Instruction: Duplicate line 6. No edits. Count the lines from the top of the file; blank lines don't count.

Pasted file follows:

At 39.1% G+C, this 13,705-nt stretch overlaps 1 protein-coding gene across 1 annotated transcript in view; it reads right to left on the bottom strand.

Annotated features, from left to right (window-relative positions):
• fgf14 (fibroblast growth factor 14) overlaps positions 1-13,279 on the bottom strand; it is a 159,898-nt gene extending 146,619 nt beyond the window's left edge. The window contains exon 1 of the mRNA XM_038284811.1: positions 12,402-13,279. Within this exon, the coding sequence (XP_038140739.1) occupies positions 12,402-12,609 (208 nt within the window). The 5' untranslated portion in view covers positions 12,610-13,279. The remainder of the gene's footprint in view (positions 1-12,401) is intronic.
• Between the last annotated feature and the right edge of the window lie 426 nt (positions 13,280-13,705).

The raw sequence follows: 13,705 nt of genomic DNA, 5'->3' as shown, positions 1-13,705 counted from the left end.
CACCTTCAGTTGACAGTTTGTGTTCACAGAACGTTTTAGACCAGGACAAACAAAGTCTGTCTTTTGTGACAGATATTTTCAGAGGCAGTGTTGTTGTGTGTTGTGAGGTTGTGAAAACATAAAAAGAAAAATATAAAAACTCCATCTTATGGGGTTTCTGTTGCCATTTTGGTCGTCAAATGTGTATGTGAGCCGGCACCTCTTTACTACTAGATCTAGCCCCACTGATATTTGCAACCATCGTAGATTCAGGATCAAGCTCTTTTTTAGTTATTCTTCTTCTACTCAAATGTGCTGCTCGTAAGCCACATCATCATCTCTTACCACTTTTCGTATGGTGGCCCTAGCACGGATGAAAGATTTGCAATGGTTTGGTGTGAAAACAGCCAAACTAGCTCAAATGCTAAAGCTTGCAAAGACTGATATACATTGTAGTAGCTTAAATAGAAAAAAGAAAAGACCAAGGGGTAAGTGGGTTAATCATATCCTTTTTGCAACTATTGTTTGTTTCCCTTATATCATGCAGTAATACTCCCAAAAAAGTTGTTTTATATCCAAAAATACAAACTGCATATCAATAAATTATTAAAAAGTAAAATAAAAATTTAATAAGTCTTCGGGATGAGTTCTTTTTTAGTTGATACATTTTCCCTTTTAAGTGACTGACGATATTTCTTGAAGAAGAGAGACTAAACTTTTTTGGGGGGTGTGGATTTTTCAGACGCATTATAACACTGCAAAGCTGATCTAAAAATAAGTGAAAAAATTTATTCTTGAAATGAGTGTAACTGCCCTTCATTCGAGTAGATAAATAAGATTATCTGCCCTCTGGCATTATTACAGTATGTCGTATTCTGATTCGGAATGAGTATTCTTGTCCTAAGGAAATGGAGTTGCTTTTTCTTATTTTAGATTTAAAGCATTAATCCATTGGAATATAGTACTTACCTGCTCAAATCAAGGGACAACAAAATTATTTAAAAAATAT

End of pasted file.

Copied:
CACCTTCAGTTGACAGTTTGTGTTCACAGAACGTTTTAGACCAGGACAAACAAAGTCTGTCTTTTGTGACAGATATTTTCAGAGGCAGTGTTGTTGTGTGTTGTGAGGTTGTGAAAACATAAAAAGAAAAATATAAAAACTCCATCTTATGGGGTTTCTGTTGCCATTTTGGTCGTCAAATGTGTATGTGAGCCGGCACCTCTTTACTACTAGATCTAGCCCCACTGATATTTGCAACCATCGTAGATTCAGGATCAAGCTCTTTTTTAGTTATTCTTCTTCTACTCAAATGTGCTGCTCGTAAGCCACATCATCATCTCTTACCACTTTTCGTATGGTGGCCCTAGCACGGATGAAAGATTTGCAATGGTTTGGTGTGAAAACAGCCAAACTAGCTCAAATGCTAAAGCTTGCAAAGACTGATATACATTGTAGTAGCTTAAATAGAAAAAAGAAAAGACCAAGGGGTAAGTGGGTTAATCATATCCTTTTTGCAACTATTGTTTGTTTCCCTTATATCATGCAGTAATACTCCCAAAAAAGTTGTTTTATATCCAAAAATACAAACTGCATATCAATAAATTATTAAAAAGTAAAATAAAAATTTAATAAGTCTTCGGGATGAGTTCTTTTTTAGTTGATACATTTTCCCTTTTAAGTGACTGACGATATTTCTTGAAGAAGAGAGACTAAACTTTTTTGGGGGGTGTGGATTTTTCAGACGCATTATAACACTGCAAAGCTGATCTAAAAATAAGTGAAAAAATTTATTCTTGAAATGAGTGTAACTGCCCTTCATTCGAGTAGATAAATAAGATTATCTGCCCTCTGGCATTATTACAGTATGTCGTATTCTGATTCGGAATGAGTATTCTTGTCCTAAGGAAATGGAGTTGCTTTTTCTTATTTTAGATTTAAAGCATTAATCCATTGGAATATAGTACTTACCTGCTCAAATCAAGGGACAACAAAATTATTTAAAAAATAT